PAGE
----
We have already introduced you to the modern mid century style so today we have decided to continue to explore this home decor trend. Many people feel that modern furniture lacks personality and that the ultimate effect is that all homes look the same – like a hotel suite. Pairing the need to add a touch of personal style with the small size of their homes made people realize that the retro style of the 1960s and 1970s is the answer to their quest. Therefore, today we will share with you ten beautiful examples of modern mid century kitchens. Ranging from fully retro to a definite modern touch in looks, these kitchen solve a critical problem for small homes: having an all-in-one food preparation and dining area. Let us get started!

#1 Charming Retro Kitchen

The soft pink top and warm light brown kitchen counter is perfectly shaped to create an enclosure for the family chef to work undisturbed and to offer the rest of the family sufficient seating space to enjoy their meal. The asymmetric U shape of the kitchen furniture makes the best use of the available space, using the bottom space under the counter to integrate large appliances in an ergonomic manner.

kitchen 2

Source: Curbed

#2 Wood and Formica

Formica was the magic material of the 1960s. It looked like metal or natural stone, was quite resilient to the constant wear and tear and much cheaper than natural materials. This family decided to have custom made furniture just like in the ’60s. The wooden cooking counter and dining table are covered in formica to make them long lasting and easy to clean. The surprising combination of colors and materials gives the kitchen a cool retro look.

kitchen 4

Source: HomeDesignLover

#3 A Curved Approach

This kitchen demonstrates the innovative, out of the box thinking characterizing the ’60s and ’70s in term of architecture and design. The curved, tall kitchen counter serves as backrest for the seating. The round table fits like a glove in the concave space offered by the shape of the seating area.

kitchen 5

Source: ArchitectureArtsDesign

#4 Pretty In White

What happens when you combine the shapes defining retro design with the monochrome philosophy of modern style? The result is an airy and welcoming looking kitchen where every item of furniture belongs and which skillfully combines the cooking and dining areas in one room.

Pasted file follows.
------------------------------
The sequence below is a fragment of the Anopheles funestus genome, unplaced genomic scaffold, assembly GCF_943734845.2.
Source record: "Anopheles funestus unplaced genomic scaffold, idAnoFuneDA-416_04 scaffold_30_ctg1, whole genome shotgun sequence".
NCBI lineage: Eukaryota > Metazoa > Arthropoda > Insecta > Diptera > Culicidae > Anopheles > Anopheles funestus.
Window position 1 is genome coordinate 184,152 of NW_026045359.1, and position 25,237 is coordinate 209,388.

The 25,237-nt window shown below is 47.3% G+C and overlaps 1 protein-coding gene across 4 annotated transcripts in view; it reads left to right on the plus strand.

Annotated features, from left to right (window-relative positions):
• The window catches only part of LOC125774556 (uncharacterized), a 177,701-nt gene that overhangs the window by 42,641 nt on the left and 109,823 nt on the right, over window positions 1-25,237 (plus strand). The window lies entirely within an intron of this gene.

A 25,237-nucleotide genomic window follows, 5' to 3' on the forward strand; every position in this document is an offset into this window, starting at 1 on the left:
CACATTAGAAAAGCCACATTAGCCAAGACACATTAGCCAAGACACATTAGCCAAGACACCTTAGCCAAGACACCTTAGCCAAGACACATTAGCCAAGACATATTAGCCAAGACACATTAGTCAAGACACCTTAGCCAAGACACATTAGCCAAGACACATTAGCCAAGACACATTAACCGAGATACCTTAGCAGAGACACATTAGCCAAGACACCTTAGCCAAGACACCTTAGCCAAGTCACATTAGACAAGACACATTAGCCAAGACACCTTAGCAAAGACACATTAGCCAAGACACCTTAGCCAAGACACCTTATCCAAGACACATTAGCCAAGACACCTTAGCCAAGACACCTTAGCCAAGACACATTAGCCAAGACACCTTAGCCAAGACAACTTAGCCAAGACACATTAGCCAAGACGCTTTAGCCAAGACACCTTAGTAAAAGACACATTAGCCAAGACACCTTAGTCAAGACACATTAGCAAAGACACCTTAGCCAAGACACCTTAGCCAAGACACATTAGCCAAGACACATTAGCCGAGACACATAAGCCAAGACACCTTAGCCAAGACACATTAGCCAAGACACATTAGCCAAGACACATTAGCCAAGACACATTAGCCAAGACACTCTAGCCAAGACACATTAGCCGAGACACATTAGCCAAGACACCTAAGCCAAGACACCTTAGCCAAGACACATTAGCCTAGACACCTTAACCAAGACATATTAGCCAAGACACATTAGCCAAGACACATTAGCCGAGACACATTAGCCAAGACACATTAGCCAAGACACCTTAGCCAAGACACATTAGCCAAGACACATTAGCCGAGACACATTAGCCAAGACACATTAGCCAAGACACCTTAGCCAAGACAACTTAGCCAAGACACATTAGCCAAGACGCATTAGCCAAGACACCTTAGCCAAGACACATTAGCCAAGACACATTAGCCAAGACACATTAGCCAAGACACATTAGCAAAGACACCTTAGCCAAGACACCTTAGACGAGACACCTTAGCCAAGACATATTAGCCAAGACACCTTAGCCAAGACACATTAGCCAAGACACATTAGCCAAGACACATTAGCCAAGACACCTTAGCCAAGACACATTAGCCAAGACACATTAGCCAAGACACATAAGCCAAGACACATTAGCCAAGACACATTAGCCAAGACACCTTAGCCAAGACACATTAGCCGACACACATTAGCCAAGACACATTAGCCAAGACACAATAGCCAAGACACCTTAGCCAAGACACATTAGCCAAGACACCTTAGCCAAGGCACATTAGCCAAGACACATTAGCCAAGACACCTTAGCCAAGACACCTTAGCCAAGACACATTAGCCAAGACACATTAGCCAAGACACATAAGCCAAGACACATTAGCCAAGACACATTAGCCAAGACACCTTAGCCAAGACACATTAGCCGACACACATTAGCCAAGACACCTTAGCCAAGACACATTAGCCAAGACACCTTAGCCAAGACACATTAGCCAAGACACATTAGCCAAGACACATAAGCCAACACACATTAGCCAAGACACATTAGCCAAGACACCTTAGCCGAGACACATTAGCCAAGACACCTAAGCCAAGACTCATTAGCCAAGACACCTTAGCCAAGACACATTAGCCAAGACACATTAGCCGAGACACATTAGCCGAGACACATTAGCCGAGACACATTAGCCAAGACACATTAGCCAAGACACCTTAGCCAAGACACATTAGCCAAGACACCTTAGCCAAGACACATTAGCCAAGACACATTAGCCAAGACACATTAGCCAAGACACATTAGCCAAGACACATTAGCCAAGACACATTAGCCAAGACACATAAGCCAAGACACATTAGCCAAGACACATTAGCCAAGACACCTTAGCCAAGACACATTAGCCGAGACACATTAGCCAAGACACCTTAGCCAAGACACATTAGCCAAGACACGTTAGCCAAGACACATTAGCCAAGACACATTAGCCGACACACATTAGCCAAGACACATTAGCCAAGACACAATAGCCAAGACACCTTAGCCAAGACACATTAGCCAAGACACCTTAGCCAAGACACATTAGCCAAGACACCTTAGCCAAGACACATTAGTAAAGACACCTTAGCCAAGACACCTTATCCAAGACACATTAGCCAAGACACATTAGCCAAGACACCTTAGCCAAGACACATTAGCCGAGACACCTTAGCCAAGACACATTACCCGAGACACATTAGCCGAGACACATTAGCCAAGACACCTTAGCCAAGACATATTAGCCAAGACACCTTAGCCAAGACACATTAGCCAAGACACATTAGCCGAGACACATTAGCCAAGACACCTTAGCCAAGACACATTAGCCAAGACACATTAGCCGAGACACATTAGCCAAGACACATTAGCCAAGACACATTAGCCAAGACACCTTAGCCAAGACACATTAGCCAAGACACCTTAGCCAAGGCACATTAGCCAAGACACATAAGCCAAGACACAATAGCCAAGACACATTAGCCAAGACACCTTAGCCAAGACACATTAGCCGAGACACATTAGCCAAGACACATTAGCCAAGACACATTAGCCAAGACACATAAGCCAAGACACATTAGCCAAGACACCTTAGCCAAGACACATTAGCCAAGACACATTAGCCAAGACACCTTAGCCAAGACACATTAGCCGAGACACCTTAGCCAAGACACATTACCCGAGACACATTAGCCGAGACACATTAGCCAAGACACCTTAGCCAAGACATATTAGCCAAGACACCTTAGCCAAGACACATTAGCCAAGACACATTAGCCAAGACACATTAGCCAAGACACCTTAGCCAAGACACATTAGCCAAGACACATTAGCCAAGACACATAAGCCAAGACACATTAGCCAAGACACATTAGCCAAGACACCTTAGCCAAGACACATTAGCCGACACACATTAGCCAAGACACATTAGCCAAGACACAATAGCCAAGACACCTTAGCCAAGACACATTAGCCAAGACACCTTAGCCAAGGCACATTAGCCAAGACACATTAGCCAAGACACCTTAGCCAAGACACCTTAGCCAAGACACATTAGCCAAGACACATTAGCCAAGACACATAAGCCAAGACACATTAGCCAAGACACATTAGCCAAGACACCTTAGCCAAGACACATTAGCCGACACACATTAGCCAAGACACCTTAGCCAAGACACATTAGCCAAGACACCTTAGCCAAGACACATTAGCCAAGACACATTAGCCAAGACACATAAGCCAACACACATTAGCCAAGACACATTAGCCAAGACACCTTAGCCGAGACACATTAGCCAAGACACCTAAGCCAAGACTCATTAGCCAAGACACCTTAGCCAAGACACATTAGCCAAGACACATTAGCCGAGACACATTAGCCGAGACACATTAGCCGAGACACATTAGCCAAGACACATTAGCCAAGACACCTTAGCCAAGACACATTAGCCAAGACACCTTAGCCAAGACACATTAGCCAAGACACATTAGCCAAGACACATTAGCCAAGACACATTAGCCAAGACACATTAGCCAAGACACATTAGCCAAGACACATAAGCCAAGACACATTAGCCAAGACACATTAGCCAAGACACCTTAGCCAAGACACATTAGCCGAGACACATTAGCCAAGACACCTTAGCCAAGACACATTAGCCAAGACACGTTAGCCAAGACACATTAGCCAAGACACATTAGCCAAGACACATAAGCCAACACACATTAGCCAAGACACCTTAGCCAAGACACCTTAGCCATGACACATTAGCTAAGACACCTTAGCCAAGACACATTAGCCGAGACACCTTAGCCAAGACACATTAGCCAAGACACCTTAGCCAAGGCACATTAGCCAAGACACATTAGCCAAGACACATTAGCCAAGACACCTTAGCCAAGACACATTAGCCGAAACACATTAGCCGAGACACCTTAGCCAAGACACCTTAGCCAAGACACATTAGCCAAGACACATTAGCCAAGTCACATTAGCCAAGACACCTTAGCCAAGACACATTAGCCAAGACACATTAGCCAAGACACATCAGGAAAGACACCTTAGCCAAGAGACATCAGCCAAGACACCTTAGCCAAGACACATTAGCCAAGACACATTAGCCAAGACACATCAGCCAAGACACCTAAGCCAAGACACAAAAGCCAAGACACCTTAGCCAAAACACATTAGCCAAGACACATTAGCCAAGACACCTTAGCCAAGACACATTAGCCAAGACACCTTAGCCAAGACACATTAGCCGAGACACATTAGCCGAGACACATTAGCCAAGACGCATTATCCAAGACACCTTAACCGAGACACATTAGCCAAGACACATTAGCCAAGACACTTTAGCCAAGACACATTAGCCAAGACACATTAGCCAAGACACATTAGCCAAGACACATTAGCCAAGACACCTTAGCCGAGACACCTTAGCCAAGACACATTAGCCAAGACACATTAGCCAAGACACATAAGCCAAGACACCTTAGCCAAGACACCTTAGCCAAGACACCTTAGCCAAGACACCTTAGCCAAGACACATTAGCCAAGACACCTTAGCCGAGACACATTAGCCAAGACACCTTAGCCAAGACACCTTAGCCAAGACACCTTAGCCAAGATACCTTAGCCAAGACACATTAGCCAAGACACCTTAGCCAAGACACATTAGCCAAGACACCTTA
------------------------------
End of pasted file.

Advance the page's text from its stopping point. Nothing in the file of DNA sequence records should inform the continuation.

kitchen 8

Source: Rilane

#5 Bar Style

Bars were becoming more and more popular in the 1960s. They were no longer reserved for men and women of questionable morals. They were places where friends of all ages and sexes could meet for drinks, a quick snack and lots of animated conversation. So, people wanted to reshape their kitchen and dining areas to look like bars. The trend lived on and it looks great, especially in a small kitchen.

kitchen 9

Source: DigsDigs

#6 Stripes and Checkers

Nothing looks more retro than the checkered floor and the horizontal stripes on the walls in cheerful, complementary colors. This family took advantage of the awkward shape of their kitchen to give it a lively look, visually enhancing its length and creating a balanced arrangement of furniture along the walls.

kitchen 1

Source: Curbed

#7 Youthful Decor

We imagine that this kitchen belongs to a young couple. It certainly gives this vibe. The bar cart/ dining table is a strong indicator. This piece of furniture was a staple in ’60s and ’70s kitchen of bachelors and new families entertaining friends of their own age. The relaxed, bohemian look of this kitchen fits the rest of the decor in this small apartment.

kitchen 3

Source: HomeDesignLover

#8 Modular Design

Modular design was one of the most appreciated feature of retro furniture. People could rearrange their furniture and create new looks for their house with zero expenses. In this kitchen, the clever extension of the counter creates sufficient seating area for a large family. This counter can also be adjusted in length by sliding in and out of the main cooking counter.

kitchen 6

Source: ArchitectureArtsDesign

#9 Integrated Areas

Before the freedom wave of the post-war era, the kitchen was a mysterious place from which food appeared almost by magic. It was a closed area and it was quite inconvenient to bring piping hot dishes to the table in the dining room. All this changed in the ’60s. The kitchen and dining area became an open, integrated space, with a bar stand as separator. This kitchen is a perfect example of that design style.

kitchen 7

Source: Rilane

#10 Baby Blue

The retro design is characterized by an explosion of bright, cheerful colors, in the most unexpected of places or items, such as the fridge or the kitchen cabinets. This beautiful little kitchen is a perfect example of what is best and most charming about the mid century style, with the modern touch of kitchen appliances from the latest collections.

kitchen 10

Source: DigsDigs

As you can see, these modern mid century kitchens are the best option for small spaces with great personality. If you want to move away from the standard and depersonalized modern look, then this could be an excellent decorating option for your kitchen.

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